Sonder | Knowing when not to leverage owned media
Knowing when not to leverage owned media is crucial to ensuring a sustainable owned media ecosystem. Here's 3 questions to ask yourself before opening an asset up to other partner brands.
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Is this 2018’s biggest owned media fail?

Is this 2018’s biggest owned media fail?

The lead up to last Tuesday’s advertising projection on the Sydney Opera House caused phenomenal public backlash and made headlines globally. The projection was advertising The Everest, a horse racing event. In the lead up to the advertising stunt, there were plenty of opinions ranging from anti-commercialisation rage to the economic benefits of advertising major events. Even the Prime Minister, Scott Morrison (an ex-Tourism boss, who knows the value of media), decided to weigh in with his opinion.  

From a pure media perspective, it’s easy to see the attraction of such an advertising stunt. The visibility and status of the medium, the PR and buzz, the multi-media audiences… So, was it marketing nirvana? Or an opportunistic way to exploit public space for commercial gain?

We’ll leave aside the social rights and wrongs of using cherished public spaces for commercial advertising. But, from an owned media perspective, the stunt was questionable at best. Our guiding rule for considering any owned media leverage is to answer 3 simple things:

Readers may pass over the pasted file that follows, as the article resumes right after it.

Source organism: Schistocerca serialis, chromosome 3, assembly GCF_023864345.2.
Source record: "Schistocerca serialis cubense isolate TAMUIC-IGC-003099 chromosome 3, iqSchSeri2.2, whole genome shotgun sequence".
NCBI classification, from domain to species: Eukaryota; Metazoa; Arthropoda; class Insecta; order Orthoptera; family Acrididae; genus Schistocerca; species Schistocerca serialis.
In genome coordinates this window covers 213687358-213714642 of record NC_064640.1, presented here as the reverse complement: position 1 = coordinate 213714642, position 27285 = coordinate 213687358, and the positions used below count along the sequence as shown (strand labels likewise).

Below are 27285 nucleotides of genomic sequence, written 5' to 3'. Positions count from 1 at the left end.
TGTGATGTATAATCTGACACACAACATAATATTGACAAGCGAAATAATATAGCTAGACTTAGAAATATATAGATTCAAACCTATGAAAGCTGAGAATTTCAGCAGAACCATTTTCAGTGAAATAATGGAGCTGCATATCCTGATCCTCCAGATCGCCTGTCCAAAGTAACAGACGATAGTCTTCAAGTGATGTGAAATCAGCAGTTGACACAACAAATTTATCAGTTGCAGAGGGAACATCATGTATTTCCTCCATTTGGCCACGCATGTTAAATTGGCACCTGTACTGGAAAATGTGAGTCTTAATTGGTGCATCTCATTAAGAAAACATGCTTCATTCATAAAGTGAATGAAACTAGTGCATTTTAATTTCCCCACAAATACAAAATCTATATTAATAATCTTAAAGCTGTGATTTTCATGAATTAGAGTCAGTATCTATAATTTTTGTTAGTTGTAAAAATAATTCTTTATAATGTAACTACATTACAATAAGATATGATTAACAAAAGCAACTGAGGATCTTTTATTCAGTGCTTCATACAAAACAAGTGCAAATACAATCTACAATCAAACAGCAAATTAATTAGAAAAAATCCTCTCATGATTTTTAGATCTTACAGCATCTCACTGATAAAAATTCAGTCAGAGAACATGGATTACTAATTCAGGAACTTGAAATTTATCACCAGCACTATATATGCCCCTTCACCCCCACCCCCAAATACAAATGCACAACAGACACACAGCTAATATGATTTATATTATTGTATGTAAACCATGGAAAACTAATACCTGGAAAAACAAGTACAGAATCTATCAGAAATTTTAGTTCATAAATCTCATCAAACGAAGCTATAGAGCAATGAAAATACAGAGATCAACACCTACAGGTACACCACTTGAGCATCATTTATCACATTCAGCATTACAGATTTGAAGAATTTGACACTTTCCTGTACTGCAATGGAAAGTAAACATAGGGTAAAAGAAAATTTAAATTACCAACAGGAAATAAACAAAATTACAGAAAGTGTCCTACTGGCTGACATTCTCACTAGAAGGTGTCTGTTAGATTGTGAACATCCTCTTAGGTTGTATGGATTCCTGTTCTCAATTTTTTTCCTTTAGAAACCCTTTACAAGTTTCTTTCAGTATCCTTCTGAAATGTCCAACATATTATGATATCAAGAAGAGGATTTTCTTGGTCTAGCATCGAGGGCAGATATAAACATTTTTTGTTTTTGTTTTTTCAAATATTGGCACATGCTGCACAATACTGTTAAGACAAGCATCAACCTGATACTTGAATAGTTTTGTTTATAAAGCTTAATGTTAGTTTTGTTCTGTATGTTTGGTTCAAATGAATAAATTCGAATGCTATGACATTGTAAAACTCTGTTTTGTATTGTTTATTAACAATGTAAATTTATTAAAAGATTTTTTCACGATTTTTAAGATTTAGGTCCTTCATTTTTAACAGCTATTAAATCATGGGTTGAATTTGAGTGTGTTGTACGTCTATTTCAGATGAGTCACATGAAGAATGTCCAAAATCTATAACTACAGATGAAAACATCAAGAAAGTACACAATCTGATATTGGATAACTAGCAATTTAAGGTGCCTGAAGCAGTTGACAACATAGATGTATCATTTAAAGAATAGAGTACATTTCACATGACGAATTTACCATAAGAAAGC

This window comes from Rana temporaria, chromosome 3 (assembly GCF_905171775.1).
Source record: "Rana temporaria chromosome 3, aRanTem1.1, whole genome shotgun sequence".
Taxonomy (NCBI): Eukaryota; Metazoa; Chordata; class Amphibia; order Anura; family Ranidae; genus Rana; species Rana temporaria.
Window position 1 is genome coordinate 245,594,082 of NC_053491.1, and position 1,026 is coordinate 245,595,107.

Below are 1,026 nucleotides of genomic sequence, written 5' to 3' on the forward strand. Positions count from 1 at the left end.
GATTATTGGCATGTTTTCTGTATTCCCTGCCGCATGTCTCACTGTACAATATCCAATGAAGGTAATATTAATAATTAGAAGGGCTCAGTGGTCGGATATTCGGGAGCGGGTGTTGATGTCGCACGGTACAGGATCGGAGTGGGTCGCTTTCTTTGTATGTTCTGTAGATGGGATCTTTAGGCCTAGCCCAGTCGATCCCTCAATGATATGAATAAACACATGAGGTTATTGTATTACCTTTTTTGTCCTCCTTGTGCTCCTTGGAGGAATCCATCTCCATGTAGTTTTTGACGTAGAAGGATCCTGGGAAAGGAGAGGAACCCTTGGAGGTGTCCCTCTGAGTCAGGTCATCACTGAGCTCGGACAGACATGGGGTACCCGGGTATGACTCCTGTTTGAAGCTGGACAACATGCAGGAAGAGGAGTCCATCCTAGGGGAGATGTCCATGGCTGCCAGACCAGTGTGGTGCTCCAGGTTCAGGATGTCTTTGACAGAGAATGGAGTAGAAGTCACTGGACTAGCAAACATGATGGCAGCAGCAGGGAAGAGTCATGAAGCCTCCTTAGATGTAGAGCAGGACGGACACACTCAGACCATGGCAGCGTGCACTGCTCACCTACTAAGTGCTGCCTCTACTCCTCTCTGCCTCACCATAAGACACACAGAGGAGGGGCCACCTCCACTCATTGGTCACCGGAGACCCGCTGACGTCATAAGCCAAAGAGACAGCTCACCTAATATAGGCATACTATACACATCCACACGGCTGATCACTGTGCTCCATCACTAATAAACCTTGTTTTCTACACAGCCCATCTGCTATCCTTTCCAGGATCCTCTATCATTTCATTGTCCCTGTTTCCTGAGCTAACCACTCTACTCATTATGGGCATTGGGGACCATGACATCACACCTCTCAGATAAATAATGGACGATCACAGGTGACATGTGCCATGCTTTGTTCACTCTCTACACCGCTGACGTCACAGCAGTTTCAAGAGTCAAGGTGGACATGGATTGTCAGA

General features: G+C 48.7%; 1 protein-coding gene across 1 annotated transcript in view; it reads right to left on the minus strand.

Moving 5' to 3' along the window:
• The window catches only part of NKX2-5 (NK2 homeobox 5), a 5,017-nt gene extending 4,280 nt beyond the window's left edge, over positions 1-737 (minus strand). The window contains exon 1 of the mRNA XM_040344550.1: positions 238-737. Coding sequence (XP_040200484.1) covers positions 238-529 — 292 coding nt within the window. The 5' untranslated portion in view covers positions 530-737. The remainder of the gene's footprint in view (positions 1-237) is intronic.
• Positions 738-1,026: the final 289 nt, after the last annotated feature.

1.   Is the customer experience improved by leveraging the asset?
  2.   Is it an effective medium for the brand being advertised?
  3.   Does it return value to the owner of the asset?

Evidence would suggest that the answer to question 1 is an outright “no”. Given more than 300,000 people signed a petition against using the Opera House as a billboard and a Micromex survey also indicated 80% of Sydney residents were against it.

To question 2, given the crowd at The Everest was up by 20%, let’s say “yes”.

And finally, did it return value to the owners of the asset? By “owners” we’re referring to the residents of Sydney and New South Wales. Did they get value from the leveraging of this asset? There is definite economic value to successful events being held in the state. But how much of that success could be attributed to the projection on the Opera House? Hard to say because there was other media activity, including TV and a helicopter banner being flown about. What’s not hard to say is that, in the long term, over commercialising a media asset is not sustainable as it dilutes the medium and turns audiences away. And clearly, the majority of people (80%) didn’t want this public place turned into an illuminated billboard. So, the answer to question 3 is “no”.

The thing about these 3 questions is that you need the trifecta – all three have to be met with a resounding “yes”. Even 2 out of 3 isn’t enough. So, this Opera House of Cards is an example of when not to leverage owned media, because it simply doesn’t pass the test.